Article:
The last set of swatches were spun on my book charkha. The green 2-ply yarn held together wonderfully and had great depth and a really nice texture. It was very soft and smooth. The white singles yarn held up a little better than the tahkli spun singles but did break a few times towards the end of the swatching process. With a pin loom, I used a needle to pull the weft over and under the warp, and this excessive drag caused the breaks in the singles. The process is different on a harness loom, but it definitely makes me question the yarn’s durability. I do not think any of my singles yarns would hold up as a warp, but I think the collective strength of the 2-ply yarns would work.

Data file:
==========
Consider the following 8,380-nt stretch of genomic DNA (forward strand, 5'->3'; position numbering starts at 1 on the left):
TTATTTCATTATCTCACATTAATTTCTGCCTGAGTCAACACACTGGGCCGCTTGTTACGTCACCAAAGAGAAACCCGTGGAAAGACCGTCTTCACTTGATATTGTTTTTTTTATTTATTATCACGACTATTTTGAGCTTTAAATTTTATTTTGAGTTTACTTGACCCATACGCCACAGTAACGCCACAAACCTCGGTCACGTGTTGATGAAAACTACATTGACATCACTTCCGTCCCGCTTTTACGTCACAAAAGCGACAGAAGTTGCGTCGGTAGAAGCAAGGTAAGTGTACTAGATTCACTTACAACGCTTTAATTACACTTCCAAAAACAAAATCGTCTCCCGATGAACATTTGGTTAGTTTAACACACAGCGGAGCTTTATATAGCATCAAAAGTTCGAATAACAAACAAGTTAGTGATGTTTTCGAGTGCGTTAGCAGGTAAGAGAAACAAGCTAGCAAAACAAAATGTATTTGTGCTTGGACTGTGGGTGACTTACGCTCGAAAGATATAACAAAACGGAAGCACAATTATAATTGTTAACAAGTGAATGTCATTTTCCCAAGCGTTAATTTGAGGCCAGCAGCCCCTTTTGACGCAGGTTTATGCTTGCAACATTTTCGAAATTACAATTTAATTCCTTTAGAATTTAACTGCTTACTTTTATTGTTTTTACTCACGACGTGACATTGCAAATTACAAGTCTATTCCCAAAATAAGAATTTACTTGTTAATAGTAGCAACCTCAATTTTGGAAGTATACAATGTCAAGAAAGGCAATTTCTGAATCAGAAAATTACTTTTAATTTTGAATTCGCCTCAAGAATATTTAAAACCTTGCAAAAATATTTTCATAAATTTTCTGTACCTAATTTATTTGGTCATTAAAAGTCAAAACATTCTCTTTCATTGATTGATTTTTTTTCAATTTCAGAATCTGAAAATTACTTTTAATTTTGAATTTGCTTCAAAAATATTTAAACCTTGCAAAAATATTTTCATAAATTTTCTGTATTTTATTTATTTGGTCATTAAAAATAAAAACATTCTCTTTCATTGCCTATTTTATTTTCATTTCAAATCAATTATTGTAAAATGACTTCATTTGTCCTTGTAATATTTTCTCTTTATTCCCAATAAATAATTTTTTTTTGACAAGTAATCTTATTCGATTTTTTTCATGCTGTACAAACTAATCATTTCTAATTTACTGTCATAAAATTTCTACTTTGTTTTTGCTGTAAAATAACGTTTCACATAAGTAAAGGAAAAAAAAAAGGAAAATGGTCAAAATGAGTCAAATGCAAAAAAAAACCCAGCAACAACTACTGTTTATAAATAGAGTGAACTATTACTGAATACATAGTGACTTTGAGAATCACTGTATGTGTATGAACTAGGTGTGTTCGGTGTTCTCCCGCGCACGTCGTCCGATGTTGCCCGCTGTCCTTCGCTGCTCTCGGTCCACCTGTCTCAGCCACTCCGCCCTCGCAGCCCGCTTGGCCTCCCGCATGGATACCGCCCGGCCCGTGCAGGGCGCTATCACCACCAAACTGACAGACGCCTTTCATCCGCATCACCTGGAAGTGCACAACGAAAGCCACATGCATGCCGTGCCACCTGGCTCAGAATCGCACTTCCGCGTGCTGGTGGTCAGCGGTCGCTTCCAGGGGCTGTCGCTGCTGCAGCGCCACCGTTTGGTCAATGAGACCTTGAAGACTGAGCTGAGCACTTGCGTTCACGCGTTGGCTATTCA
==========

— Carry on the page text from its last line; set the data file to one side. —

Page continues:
Some amazing things have happened for me through this process. My skills as a spinner have grown leaps and bounds. Not only have I progressively gotten better as a cotton spinner, but it has definitely increased my skills as a wool spinner, too. Learning to weave and creating simple samples has shown me how gauge and sett can change fabric. It has also taught me not to discount some of my handspun yarn. What doesn’t speak to me as yarn will probably speak to me as cloth. So if you are ever in a creative rut, try something new. It will strengthen your skills and renew your relationship with making cloth.


Joan Ruane – and her YouTube channel

Stephenie Gaustad – Book: The Practical Spinner’s Guide: Cotton, Flax, Hemp (Interweave) – Video: Spinning Cotton (Interweave)

Norman Kennedy – Video: Spin Flax and Cotton: Traditional Techniques with Norman Kennedy (Interweave)

Melanie Duarte is a spinner, knitter, and weaver from Portland, ME. She homeschools her 2 daughters and is learning to play the piano. Check her out on Instagram @porchpegasus.

[1] Stephenie Gaustad. The Practical Spinner’s Guide: Cotton, Flax, Hemp. Loveland, CO: Interweave, 2014.